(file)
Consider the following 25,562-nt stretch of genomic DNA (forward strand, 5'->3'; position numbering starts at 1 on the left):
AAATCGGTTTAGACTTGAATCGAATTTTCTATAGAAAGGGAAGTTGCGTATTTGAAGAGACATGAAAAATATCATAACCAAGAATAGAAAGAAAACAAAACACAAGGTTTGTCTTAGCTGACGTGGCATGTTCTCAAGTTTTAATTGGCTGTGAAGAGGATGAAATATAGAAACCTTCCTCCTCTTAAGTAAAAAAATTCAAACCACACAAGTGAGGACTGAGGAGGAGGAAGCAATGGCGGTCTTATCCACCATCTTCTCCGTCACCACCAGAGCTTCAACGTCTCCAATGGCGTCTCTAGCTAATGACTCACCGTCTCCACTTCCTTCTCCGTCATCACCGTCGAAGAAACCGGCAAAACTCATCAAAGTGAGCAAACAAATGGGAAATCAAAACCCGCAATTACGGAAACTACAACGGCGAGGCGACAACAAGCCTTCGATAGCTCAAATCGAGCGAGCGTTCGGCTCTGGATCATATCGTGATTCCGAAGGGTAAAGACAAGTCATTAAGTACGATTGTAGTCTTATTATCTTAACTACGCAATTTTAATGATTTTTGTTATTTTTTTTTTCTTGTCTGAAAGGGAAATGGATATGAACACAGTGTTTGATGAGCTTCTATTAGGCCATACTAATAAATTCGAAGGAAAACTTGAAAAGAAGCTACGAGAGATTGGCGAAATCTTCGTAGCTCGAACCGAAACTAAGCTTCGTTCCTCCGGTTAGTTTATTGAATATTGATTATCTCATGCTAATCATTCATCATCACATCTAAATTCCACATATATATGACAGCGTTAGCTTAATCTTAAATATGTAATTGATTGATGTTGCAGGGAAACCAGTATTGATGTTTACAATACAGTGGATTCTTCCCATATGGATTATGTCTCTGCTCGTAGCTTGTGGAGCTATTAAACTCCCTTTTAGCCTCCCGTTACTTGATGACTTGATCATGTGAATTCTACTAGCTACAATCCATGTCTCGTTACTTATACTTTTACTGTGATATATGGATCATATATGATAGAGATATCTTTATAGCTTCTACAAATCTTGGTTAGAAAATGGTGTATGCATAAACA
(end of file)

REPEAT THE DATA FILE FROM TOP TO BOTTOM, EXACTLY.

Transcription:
Consider the following 25,562-nt stretch of genomic DNA (forward strand, 5'->3'; position numbering starts at 1 on the left):
AAATCGGTTTAGACTTGAATCGAATTTTCTATAGAAAGGGAAGTTGCGTATTTGAAGAGACATGAAAAATATCATAACCAAGAATAGAAAGAAAACAAAACACAAGGTTTGTCTTAGCTGACGTGGCATGTTCTCAAGTTTTAATTGGCTGTGAAGAGGATGAAATATAGAAACCTTCCTCCTCTTAAGTAAAAAAATTCAAACCACACAAGTGAGGACTGAGGAGGAGGAAGCAATGGCGGTCTTATCCACCATCTTCTCCGTCACCACCAGAGCTTCAACGTCTCCAATGGCGTCTCTAGCTAATGACTCACCGTCTCCACTTCCTTCTCCGTCATCACCGTCGAAGAAACCGGCAAAACTCATCAAAGTGAGCAAACAAATGGGAAATCAAAACCCGCAATTACGGAAACTACAACGGCGAGGCGACAACAAGCCTTCGATAGCTCAAATCGAGCGAGCGTTCGGCTCTGGATCATATCGTGATTCCGAAGGGTAAAGACAAGTCATTAAGTACGATTGTAGTCTTATTATCTTAACTACGCAATTTTAATGATTTTTGTTATTTTTTTTTTCTTGTCTGAAAGGGAAATGGATATGAACACAGTGTTTGATGAGCTTCTATTAGGCCATACTAATAAATTCGAAGGAAAACTTGAAAAGAAGCTACGAGAGATTGGCGAAATCTTCGTAGCTCGAACCGAAACTAAGCTTCGTTCCTCCGGTTAGTTTATTGAATATTGATTATCTCATGCTAATCATTCATCATCACATCTAAATTCCACATATATATGACAGCGTTAGCTTAATCTTAAATATGTAATTGATTGATGTTGCAGGGAAACCAGTATTGATGTTTACAATACAGTGGATTCTTCCCATATGGATTATGTCTCTGCTCGTAGCTTGTGGAGCTATTAAACTCCCTTTTAGCCTCCCGTTACTTGATGACTTGATCATGTGAATTCTACTAGCTACAATCCATGTCTCGTTACTTATACTTTTACTGTGATATATGGATCATATATGATAGAGATATCTTTATAGCTTCTACAAATCTTGGTTAGAAAATGGTGTATGCATAAACA